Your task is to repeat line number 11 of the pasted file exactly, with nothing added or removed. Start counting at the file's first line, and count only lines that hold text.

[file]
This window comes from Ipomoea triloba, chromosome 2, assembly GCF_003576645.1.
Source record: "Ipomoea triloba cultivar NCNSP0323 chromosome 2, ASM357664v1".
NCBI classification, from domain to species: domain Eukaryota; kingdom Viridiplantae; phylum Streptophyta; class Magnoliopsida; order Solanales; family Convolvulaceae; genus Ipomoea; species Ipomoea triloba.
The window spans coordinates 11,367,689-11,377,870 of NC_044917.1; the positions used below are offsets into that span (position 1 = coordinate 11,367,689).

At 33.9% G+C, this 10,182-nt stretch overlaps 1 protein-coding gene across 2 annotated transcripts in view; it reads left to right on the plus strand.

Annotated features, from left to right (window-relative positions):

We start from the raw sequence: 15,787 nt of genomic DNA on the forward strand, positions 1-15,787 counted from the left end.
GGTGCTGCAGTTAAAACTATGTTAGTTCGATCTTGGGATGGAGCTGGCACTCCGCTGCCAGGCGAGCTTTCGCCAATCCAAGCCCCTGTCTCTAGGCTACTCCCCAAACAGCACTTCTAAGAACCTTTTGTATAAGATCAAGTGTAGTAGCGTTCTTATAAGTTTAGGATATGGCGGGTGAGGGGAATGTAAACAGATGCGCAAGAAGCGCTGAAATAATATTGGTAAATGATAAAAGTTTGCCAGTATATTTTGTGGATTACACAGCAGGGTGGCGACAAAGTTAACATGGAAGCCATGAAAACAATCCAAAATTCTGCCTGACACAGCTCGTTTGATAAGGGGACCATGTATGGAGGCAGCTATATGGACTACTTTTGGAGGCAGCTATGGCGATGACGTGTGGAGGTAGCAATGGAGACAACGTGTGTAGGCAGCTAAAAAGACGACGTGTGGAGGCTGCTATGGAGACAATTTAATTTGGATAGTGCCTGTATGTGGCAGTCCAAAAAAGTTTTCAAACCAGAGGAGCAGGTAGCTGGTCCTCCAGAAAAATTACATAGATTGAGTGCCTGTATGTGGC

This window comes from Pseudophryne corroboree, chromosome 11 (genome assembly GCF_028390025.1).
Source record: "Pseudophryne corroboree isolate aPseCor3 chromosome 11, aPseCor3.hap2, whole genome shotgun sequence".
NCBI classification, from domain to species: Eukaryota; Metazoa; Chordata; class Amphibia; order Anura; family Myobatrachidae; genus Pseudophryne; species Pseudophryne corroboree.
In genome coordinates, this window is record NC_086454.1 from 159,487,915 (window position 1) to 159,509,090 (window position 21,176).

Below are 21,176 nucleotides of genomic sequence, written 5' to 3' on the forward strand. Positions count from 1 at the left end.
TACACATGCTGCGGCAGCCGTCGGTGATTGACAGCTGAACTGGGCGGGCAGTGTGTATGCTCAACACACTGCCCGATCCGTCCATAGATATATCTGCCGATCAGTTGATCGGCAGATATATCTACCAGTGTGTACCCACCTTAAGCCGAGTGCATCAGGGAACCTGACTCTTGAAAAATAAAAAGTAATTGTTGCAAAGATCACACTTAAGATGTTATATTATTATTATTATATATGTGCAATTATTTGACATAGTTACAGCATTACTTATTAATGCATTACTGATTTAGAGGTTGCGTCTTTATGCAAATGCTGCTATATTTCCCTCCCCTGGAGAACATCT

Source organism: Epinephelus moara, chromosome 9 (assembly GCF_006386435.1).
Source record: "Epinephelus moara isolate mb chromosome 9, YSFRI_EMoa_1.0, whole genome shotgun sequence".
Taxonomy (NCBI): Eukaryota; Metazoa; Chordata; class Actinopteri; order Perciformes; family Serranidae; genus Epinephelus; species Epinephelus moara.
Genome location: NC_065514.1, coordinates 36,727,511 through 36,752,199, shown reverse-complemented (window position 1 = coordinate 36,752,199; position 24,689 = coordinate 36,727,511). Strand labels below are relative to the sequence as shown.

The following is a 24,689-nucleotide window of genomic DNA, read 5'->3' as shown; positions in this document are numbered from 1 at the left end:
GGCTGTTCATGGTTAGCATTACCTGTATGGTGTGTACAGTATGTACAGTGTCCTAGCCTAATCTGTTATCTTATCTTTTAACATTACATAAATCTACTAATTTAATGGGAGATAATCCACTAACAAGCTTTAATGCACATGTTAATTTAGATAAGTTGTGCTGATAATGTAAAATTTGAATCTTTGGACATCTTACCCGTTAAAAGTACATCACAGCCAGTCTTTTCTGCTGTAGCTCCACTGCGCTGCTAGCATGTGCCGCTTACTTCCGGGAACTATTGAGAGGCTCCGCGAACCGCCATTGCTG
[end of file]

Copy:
NCBI classification, from domain to species: Eukaryota; Metazoa; Chordata; class Amphibia; order Anura; family Myobatrachidae; genus Pseudophryne; species Pseudophryne corroboree.